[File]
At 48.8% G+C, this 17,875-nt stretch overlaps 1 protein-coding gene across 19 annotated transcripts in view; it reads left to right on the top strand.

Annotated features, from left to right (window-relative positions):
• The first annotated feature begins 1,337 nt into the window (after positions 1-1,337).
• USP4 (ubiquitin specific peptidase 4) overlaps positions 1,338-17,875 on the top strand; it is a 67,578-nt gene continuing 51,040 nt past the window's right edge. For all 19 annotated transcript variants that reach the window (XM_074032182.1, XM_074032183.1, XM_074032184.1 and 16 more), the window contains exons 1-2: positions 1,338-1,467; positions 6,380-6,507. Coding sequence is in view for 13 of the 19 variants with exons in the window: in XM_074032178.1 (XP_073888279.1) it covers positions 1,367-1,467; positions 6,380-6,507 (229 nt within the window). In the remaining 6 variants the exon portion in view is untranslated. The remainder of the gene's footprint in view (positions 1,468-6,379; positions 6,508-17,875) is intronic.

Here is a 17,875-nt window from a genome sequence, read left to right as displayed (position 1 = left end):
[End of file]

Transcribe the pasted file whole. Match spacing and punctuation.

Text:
At 48.8% G+C, this 17,875-nt stretch overlaps 1 protein-coding gene across 19 annotated transcripts in view; it reads left to right on the top strand.

Annotated features, from left to right (window-relative positions):
• The first annotated feature begins 1,337 nt into the window (after positions 1-1,337).
• USP4 (ubiquitin specific peptidase 4) overlaps positions 1,338-17,875 on the top strand; it is a 67,578-nt gene continuing 51,040 nt past the window's right edge. For all 19 annotated transcript variants that reach the window (XM_074032182.1, XM_074032183.1, XM_074032184.1 and 16 more), the window contains exons 1-2: positions 1,338-1,467; positions 6,380-6,507. Coding sequence is in view for 13 of the 19 variants with exons in the window: in XM_074032178.1 (XP_073888279.1) it covers positions 1,367-1,467; positions 6,380-6,507 (229 nt within the window). In the remaining 6 variants the exon portion in view is untranslated. The remainder of the gene's footprint in view (positions 1,468-6,379; positions 6,508-17,875) is intronic.

Here is a 17,875-nt window from a genome sequence, read left to right as displayed (position 1 = left end):